Of all the distressing images coming out of the chaos and fear at Kabul airport, there was one which I found particularly moving.
It was not one of those showing desperate Afghans clinging to the fuselage of a huge transport plane as it took off from the runway. It was not one of those showing the bodies of people who were asphyxiated and trampled in the terrible crush at the gates. It was not even one of those – I was going to say “heartbreaking”, except that the word is so overused these days and has lost its impact – one of those truly shocking images of terror-stricken mothers literally throwing their babies over the fence, hoping they would be caught by one of the soldiers and taken to a relatively-safer life in the west.
No; it was a picture taken by a professional photographer and published on the front page of the Sunday Times on 22 August. It shows two British soldiers sitting in the dusty shade whilst they take a few moments’ break from duty. Duty which means trying to bring order, calm and perhaps reassurance – qualities for which the British used to be fêted, whether deservedly or not – to terrified people whose language they do not share, whose culture they probably view as quite alien, and whose country they do not know except as a place where comrades preceding them have fought and died or been horribly injured and disabled.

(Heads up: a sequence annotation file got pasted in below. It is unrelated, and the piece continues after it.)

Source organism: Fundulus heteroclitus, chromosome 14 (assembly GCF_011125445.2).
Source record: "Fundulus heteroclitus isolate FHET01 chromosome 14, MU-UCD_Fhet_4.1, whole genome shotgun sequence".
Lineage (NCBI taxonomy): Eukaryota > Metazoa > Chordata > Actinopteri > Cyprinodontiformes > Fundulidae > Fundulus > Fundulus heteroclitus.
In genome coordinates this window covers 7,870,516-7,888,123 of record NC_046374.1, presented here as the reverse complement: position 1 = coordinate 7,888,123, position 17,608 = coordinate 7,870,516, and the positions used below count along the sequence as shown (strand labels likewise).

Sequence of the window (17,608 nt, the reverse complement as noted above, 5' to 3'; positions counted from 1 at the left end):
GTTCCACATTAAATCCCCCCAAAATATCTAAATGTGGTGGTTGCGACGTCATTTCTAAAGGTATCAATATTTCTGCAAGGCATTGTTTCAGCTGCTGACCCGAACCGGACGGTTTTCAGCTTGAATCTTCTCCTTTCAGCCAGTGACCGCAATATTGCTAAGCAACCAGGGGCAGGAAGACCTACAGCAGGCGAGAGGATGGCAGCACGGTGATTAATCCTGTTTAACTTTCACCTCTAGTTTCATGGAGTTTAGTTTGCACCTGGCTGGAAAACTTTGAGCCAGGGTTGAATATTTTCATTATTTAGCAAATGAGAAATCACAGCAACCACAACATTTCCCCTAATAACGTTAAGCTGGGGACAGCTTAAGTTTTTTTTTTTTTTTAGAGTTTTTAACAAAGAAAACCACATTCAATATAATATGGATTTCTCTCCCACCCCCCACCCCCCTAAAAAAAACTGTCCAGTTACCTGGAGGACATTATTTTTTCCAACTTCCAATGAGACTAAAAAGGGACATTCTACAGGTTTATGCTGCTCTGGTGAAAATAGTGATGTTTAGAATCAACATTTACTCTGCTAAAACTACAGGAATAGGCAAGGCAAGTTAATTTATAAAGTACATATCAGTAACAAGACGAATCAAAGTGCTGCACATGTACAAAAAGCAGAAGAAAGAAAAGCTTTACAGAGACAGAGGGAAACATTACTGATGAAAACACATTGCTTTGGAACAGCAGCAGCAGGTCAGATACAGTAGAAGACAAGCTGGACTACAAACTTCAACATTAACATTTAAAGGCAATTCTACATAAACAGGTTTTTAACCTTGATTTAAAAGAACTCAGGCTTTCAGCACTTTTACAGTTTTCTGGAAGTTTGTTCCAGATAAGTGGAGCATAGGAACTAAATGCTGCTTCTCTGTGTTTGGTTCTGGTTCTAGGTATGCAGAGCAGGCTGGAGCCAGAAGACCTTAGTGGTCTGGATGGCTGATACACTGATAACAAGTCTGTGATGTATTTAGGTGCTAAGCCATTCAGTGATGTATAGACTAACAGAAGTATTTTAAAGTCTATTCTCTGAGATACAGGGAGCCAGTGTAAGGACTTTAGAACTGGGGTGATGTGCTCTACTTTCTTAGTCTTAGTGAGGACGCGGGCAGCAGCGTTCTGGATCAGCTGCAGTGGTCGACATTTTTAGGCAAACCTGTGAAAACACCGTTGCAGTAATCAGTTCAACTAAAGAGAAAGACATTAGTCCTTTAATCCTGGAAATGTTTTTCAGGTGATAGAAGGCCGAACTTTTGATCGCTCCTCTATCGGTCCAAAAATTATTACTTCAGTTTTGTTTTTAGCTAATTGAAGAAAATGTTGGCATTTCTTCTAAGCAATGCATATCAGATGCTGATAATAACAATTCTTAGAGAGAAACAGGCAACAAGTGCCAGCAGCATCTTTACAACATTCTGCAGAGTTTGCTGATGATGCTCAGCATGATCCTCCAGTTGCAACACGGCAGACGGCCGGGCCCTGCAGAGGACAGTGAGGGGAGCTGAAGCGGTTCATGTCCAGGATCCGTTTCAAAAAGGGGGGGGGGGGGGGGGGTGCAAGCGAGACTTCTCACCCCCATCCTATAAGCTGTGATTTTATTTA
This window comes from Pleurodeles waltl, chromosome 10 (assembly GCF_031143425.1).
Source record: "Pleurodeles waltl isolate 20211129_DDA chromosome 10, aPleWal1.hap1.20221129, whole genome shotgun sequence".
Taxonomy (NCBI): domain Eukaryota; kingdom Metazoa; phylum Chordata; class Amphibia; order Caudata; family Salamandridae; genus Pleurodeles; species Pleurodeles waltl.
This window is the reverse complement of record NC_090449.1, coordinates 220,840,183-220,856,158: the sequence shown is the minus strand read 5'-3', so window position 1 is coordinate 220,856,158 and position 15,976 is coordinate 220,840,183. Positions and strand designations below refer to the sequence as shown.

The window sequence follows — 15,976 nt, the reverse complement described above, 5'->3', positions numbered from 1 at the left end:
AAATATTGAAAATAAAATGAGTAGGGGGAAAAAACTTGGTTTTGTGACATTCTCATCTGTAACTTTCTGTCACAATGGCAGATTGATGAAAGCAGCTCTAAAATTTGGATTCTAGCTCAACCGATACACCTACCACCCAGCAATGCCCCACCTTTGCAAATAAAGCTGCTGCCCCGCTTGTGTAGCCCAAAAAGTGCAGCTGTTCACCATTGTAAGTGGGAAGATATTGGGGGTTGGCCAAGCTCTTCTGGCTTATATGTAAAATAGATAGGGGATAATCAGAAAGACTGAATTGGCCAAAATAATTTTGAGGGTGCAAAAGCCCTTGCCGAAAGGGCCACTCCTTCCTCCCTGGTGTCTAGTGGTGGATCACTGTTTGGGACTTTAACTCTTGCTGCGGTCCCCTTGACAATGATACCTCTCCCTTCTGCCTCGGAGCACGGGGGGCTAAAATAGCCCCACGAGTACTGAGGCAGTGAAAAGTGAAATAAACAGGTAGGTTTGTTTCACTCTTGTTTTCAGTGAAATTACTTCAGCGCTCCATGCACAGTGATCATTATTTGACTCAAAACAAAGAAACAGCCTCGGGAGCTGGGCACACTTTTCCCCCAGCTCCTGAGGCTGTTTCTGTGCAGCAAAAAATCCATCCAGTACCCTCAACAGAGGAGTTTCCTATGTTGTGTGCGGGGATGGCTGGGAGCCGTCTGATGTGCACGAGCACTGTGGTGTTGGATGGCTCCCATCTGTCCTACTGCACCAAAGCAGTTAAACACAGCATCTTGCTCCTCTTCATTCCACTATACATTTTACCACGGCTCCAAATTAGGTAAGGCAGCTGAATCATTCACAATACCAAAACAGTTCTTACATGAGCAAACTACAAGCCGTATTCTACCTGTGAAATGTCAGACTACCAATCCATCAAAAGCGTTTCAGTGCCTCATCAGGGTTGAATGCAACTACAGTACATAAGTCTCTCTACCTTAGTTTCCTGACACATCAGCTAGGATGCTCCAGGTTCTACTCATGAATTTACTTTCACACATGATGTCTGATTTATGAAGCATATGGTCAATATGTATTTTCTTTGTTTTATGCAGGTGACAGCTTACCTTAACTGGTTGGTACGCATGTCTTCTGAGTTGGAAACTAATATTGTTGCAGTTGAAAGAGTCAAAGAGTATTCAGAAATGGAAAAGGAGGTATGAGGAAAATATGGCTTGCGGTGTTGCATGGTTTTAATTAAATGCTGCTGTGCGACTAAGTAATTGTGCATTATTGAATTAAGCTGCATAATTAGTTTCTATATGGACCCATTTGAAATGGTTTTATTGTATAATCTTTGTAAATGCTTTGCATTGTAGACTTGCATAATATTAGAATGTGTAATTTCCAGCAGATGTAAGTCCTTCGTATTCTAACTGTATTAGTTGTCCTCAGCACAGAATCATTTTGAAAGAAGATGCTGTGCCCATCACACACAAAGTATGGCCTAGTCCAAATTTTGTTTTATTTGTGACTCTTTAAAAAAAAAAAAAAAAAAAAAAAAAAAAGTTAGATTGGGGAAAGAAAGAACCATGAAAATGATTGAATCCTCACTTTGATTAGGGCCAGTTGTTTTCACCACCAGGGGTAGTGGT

They are both young – one perhaps more than the other – but their exhausted faces are grim. One looks up and away, but the other looks directly at the camera, his expression almost hostile. I hope that both will return safely to those who love them. They might even return unscarred by the things they have seen and had to do, but that is doubtful: more damage done by this 20-year war, which has already caused so much death and destruction, only to turn – it seems, anyway – full circle. Could either of these young soldiers ever have guessed, even in recent years, how ‘the end of the war’ would unfold, and his role in it?
Their picture was also striking because, right alongside it, there was yet another report about the foreign secretary Dominic Raab.
Raab went on holiday in August, against advice from his department. It should have been obvious even to Raab – whose grasp of geography may not be the strongest – that, given their steady advance across the many provinces of the country, the Taliban would soon be at the gates of Kabul itself. The city did indeed fall to the Taliban whilst Raab was sunning himself in Crete, at a very expensive resort owned by a friend to the Kremlin. The foreign secretary did not return until two days later.
Next to the picture of the soldiers, the headline “PM told me I could stay on holiday” perfectly illustrates how things in Afghanistan (and indeed in the UK) have reached such a pass: one of this country’s top ministers sounding like a schoolboy blaming his mate for getting him told off. It’s usually someone else’s fault with this government, though, isn’t it? They seem to have been taking lessons from Donald Trump, always so quick to shrug off any responsibility when things went wrong. It’s ironic that it was Trump’s so-called ‘deal’ with the Taliban which led to President Biden’s hasty decision to bring the US troops home, and the ensuing – immediate – panic in Afghanistan.